The above text is form the press release of the Italian company. Well originally they were contracted in 8 years ago (in July 2005) to deliver 10 ATR 72-500 airplanes which should have the necessary sensors and weapons to conduct anti submarine warfare.

After 8 years of delays what we have is an unarmed plane for utility work instead of hunting submarines.

In May 2013 the original contract was amended from 10 ATR 72-500 ASW planes to 2 ATR-72 600 TMUA and 6 ATR-72 600 TMPA planes.

I have told in then, I and I am telling it now,  the Meltem acquisition project should be thought in business and project management courses as a case study as an example how not to run a project.

The Mysterious Boat On Bosphorus Identified

The handover ceremony of the Italian patrol boat to Romanian Border Guard. Photo: Romanian Embassy  in Italy

The handover ceremony of the Italian patrol boat to Romanian Border Guard. Photo: Romanian Embassy
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The boat from my previous post has been identified as a Bigliani class patrol boat.

I thank everyone who shared his/her information and made comments. Your help and support is as always very much appreciated.

This is the official announcement of the handover ceremony in late May 2013:

On 27 May 2013, in the presence of Inspector General of the Romanian Border Police, John BUDA Quaestor Police Chief, and Finance Guard Assistant Commandant-General Emilio Spaziale corps, at the Nautical School of Finance Guard to Gaeta held official handover ceremony of two class ship “Bigliani” Finance Guard fitted to the Romanian Border Police. At the event, the Romanian Embassy in Italy has participated Adina LOVIN prime collaborator.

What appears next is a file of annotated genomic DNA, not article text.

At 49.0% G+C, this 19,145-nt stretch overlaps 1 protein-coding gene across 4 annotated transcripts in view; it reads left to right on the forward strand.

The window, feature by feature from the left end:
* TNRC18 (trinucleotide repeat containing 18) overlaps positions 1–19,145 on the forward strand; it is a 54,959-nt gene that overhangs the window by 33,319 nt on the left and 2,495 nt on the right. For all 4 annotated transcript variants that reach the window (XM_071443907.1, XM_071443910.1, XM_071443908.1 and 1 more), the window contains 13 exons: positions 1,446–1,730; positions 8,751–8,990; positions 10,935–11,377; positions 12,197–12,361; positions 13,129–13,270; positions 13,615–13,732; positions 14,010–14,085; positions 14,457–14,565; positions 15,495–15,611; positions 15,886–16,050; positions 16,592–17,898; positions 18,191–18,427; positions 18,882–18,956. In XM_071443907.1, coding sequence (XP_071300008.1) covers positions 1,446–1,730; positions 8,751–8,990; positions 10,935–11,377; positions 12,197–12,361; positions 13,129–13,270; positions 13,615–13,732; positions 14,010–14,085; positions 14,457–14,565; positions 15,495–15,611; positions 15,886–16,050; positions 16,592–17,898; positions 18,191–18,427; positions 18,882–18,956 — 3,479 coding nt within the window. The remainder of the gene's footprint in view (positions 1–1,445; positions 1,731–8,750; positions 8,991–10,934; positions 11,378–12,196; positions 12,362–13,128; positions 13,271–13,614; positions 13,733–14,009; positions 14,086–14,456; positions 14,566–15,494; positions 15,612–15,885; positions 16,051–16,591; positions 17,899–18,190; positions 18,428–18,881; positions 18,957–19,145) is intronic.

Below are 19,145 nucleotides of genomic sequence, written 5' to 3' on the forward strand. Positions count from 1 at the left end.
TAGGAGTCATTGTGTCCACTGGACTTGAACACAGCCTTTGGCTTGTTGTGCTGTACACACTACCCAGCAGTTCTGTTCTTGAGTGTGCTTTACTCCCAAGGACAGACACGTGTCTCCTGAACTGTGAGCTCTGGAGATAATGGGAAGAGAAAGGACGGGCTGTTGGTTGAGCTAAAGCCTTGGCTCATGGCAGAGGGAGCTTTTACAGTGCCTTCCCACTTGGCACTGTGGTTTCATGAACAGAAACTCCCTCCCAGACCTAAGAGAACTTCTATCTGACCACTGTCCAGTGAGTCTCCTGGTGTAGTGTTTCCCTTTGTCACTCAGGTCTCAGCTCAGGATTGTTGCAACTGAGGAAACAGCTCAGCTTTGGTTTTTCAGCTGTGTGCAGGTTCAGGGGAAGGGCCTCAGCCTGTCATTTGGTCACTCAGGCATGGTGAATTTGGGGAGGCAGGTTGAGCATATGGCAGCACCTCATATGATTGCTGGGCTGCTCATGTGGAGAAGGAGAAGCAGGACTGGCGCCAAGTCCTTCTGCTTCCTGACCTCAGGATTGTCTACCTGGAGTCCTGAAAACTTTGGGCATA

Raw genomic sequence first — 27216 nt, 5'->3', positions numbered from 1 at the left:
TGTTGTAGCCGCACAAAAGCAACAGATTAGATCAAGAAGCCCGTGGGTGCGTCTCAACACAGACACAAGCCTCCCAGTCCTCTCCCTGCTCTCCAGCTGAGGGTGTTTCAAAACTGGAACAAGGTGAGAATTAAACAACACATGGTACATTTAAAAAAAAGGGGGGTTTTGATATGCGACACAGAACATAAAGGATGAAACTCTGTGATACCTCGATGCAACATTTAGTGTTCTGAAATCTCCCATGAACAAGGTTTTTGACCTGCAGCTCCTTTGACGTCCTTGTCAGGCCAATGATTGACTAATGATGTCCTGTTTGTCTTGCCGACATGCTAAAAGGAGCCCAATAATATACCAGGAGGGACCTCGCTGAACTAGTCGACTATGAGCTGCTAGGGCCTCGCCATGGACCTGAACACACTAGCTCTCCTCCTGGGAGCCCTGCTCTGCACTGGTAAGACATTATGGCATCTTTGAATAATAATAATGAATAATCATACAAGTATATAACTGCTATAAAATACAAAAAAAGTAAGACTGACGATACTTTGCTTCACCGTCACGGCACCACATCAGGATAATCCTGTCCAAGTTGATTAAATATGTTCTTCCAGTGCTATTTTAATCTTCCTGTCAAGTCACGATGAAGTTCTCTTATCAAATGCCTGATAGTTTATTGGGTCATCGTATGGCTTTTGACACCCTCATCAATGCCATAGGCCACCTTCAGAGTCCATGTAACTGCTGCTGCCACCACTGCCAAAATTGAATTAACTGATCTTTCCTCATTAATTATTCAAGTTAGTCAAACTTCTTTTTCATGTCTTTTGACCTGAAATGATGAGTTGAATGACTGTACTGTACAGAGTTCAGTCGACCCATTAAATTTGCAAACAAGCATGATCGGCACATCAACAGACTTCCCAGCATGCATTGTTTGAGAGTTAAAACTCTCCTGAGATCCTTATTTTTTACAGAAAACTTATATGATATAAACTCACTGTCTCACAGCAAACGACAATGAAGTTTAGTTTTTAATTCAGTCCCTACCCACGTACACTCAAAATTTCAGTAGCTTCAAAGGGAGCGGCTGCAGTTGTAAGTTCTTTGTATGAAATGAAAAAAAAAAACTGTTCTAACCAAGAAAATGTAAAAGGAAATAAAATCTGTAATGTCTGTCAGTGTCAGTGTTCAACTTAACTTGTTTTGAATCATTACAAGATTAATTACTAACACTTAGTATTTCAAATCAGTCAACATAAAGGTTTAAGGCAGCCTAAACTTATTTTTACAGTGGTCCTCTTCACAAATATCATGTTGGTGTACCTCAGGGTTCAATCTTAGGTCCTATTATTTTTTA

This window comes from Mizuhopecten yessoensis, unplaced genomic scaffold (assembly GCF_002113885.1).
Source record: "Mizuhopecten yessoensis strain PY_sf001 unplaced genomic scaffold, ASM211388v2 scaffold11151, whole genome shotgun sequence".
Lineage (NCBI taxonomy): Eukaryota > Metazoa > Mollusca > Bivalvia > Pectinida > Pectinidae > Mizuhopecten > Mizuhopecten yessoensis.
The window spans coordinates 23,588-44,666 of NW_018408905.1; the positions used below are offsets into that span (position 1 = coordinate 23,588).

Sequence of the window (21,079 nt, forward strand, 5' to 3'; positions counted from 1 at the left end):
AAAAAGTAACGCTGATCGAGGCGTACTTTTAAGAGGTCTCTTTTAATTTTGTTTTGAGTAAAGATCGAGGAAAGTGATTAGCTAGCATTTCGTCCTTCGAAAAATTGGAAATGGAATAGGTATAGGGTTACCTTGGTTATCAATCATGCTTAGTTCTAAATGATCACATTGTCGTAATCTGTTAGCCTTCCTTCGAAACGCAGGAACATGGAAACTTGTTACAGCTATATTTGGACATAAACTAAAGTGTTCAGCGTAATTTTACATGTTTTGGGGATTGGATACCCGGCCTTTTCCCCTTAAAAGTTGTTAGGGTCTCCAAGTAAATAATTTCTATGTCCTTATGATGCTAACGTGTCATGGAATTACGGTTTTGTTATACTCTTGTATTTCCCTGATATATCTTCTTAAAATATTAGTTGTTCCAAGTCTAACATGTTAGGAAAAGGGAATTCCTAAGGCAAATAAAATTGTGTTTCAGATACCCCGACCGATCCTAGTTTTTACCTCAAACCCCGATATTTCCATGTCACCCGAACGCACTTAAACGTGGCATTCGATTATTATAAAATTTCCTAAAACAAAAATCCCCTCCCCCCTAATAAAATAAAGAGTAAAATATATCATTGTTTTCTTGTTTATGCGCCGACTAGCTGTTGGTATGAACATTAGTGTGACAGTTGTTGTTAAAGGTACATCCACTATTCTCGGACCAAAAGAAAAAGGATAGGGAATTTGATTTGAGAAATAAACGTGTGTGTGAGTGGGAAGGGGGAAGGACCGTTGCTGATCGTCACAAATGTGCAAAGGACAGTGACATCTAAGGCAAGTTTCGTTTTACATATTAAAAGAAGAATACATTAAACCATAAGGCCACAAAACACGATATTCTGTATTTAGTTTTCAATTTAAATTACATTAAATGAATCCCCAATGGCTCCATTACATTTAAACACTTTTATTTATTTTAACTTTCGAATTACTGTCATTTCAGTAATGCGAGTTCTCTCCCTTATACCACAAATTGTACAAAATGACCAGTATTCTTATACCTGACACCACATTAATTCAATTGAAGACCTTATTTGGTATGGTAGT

Delivery and reception of the two vessels, which were divested Free Italian Finance Guard, was made ​​under the provisions of the Memorandum of Understanding between the Ministry of Administration and Interior of Romania and the Ministry of Economy and Finance of Italy in collaboration informative to combat economic crime financial , signed in Bucharest on 14 December 2005.

Background elements

Finance Guard’s police force with military status under the Ministry of Economy and Finance of the Italian Republic, with competent bodies under the Ministry of Internal Affairs of Romania made an intensive cooperation, according to the Memorandum of Understanding signed on 14 December 2005

 

Mysterious Boat On Bosphorus

The myterious boat on Bosphorus.

The mysterious boat on Bosphorus. Photo: Victor M.S. Barreira, used with permission.

The above photo shows a boat that is moving in high speed on Bosphorus. The photo was taken by Mr. Victor M.S. Barreira, on 8 june 2013.

The boat in picture does not have the appearance of a pleasure craft for private use. It has as far as I can see both Turkish and Romanian flags and looks like a boat for government service but I have no further information about it expect the photo.

So I will welcome any additional information regarding this boat from my readers.

HMS Ark Royal Reached Her Final Destination

HMS Ark Royal in arriving her final destination in Aliağa. Photo: haberciniz.biz

HMS Ark Royal in arriving her final destination in Aliağa. Photo: haberciniz.biz